I really missed hiking. It was a ritual that rejuvenated my mind, body and soul. It was a
way to let go of my responsibilities, there was nothing to do except let the calm of nature
become a part of me and me a part of it. There’s nothing to do except inhale the pure sweet
smell of untouched landscapes of prairies, the woods, and even dirt. There’s nothing to do
except feel the touch of earth below your feet. Oh how I missed that.
Not far from the lab is beautiful hiking area called Indian Lake. Prior to my introduction to
disability I had hiked each and every trail, but I gave up ever hiking there or any other
place again. I was definitely thrilled my abilities were getting better and better yet I held
an untold fear that I wouldn’t ever be the same again. This was a fear that seeped into
hiking ever changing and uneven terrains that it was over. Yet, getting better and better at
what I could do introduced a revived feeling of deep down confidence I hadn’t felt in years.
It said, get back out there, to use the residual workouts to take a trek no matter what
happens, no matter if I fell down. I had to be brave.
I told to Mitch and Yuri that I was going to Indian Lake for a hike. Both tried to talk me
out of it. I stood tall with reappeared confidence and told them they couldn’t stop me. I left
the building and with a deep breath, got in my car and left. I was going to take my first
steps into proving to myself the promise of confidence would see me through my-self
I won’t lie, the drive on winding back roads to my expedition was frightening, but I didn’t
care. I released that fright and focused on what was waiting for me. I allowed myself to
embrace the feel of freedom. As I parked in the lot I looked out the windshield and saw my
future ahead. I stepped out of my car and placed my footprint onto the earth beneath my
feet, feeling the surroundings that suddenly meant so much more. Tears of magnificent joy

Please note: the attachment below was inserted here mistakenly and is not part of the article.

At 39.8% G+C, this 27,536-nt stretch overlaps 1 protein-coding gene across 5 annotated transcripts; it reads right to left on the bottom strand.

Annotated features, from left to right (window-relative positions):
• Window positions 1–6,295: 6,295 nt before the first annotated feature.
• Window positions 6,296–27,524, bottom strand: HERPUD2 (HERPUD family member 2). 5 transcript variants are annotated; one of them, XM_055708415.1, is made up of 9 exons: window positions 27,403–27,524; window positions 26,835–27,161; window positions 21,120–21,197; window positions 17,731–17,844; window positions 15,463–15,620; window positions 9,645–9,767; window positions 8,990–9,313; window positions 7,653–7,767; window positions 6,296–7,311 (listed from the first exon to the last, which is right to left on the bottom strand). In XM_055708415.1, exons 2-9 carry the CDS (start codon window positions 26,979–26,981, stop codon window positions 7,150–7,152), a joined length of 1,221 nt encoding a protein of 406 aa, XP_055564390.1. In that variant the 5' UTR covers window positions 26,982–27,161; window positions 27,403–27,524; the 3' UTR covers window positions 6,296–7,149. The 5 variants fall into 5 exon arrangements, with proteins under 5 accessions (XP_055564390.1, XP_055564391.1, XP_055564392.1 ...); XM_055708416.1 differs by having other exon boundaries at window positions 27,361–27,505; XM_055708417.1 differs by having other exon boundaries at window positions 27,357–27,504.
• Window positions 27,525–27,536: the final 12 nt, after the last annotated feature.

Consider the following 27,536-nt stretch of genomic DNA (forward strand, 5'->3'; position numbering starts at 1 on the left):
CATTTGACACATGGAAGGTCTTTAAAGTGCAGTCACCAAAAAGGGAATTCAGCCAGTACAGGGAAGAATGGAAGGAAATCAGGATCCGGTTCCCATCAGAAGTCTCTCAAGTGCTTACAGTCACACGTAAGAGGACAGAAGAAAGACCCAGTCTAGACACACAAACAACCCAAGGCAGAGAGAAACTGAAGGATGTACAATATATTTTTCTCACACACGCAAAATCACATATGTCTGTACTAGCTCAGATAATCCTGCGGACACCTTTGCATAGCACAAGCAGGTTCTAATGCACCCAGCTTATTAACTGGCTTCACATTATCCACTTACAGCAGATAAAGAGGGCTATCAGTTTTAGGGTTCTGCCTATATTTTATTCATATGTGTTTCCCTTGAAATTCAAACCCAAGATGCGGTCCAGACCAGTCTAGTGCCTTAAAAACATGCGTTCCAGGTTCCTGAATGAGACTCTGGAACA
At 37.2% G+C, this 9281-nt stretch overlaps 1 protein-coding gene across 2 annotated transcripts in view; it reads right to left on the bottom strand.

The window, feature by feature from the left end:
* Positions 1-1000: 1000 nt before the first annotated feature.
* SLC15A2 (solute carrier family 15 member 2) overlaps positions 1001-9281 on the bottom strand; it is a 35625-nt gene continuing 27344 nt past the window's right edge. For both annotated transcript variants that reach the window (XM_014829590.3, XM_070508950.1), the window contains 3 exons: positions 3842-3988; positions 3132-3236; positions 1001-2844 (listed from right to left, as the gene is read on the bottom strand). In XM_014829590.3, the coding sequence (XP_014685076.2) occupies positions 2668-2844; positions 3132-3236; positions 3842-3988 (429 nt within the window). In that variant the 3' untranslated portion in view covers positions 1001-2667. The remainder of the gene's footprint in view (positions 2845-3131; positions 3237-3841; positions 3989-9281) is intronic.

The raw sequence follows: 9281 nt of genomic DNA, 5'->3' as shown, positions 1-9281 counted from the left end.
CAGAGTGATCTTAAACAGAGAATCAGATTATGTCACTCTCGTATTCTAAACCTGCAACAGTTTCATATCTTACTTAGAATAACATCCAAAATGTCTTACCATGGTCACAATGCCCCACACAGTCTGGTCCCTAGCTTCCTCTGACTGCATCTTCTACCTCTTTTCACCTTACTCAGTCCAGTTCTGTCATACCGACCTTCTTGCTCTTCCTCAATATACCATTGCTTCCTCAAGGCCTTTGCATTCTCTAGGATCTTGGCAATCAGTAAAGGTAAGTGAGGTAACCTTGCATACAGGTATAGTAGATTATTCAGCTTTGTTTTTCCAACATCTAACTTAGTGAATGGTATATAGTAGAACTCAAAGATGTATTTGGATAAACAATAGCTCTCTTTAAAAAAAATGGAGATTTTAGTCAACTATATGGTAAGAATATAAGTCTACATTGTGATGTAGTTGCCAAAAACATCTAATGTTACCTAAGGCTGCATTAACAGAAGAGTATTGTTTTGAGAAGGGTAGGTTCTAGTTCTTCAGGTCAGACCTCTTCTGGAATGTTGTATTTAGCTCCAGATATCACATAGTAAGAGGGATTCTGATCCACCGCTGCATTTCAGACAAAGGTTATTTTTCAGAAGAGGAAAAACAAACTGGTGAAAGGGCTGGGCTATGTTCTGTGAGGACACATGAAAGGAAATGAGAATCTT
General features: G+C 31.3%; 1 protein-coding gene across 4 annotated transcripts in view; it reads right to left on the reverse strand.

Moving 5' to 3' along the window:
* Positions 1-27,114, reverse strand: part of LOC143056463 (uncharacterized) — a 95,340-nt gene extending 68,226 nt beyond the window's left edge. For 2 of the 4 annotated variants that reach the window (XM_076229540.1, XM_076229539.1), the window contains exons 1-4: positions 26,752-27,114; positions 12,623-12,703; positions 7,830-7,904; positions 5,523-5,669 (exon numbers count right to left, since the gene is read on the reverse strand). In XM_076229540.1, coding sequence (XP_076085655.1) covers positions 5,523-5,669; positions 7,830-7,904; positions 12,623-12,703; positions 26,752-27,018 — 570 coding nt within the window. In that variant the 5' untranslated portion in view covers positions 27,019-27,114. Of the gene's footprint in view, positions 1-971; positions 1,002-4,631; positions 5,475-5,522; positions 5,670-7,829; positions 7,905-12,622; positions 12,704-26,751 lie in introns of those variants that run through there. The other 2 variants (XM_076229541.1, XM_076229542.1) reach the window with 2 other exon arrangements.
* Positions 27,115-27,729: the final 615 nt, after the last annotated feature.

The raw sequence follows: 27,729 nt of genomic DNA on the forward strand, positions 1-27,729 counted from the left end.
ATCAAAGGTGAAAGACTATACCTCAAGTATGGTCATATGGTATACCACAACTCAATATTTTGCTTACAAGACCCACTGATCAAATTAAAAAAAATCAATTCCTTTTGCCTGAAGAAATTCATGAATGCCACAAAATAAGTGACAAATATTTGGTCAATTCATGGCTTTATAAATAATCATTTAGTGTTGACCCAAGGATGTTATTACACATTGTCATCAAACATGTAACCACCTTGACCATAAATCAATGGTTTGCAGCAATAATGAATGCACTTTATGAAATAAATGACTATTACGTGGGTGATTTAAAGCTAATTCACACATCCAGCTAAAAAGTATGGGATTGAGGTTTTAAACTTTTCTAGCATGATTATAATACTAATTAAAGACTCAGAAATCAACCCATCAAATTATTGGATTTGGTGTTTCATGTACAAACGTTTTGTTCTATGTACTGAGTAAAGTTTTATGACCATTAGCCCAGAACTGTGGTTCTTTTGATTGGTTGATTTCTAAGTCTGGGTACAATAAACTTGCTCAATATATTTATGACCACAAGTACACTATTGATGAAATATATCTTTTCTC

rolled down my cheeks as the sight of freedom overwhelmed me; I was looking into the
eyes of God’s creation.
The trail I chose was a grassy path. It began flat, like a sidewalk. I took my time and
stopped along the way saying hello to trees I passed countless times before. I strolled past
a lake where ducks swam leaving a trail of ripples dancing on the water. The trail turned
left where on both sides prairies of tall green grass and wildflowers danced in the warm
breeze and upon my skin. I still feel that touch.
Beyond the prairie stood a dense line of trees, their leaves waving in a friendly motion to
come on in. It was their invitation to step into the beauty of trees standing tall amid
blankets of gentle ferns covering the earth and offspring of mighty oaks, maples, and birch
stretched to reach the sky.
The trail curved past a grandfather oak I always admired for its majestic strength and
valor. It is the landmark for the trail to work its way uphill. I paused to view its marker as I
remembered the very first time I followed its direction. It was then I realized I was given a
second chance at one of the many first times again. I walked up the hill where at the top I
turned to see grandfather oak looking back. I was home.
The uneven dips and bumps of the trail challenged me beyond words. I wobbled A LOT yet
managed to move on and stay upright. I faced my fear and chose to continue rather than
stop in defeat. I paused often to reset my bravery standing amid memories of a long ago
thrill. I was overwhelmed with life breathing emotions that to this day dance in my heart.
Every turn, every hill, every place welcomed me, I welcomed it. The further I traveled the
braver I became. Reaching the end of the trail I knew I had reached the end of my fear. I
really was home.
Your words and perseverance are just such an encouraging story of healing!!
Thank you so much Deb, that means a lot to me. Hope all is well with you.
I love what you wrote. I had the same feelings when I camped at Mirror Lake State Park in the accessible cabin. It changed me, in a VERY GOOD WAY.
I knew this would resonate with you Shelley. What an amazing life we lead, in spite of what’s been laid on our plate!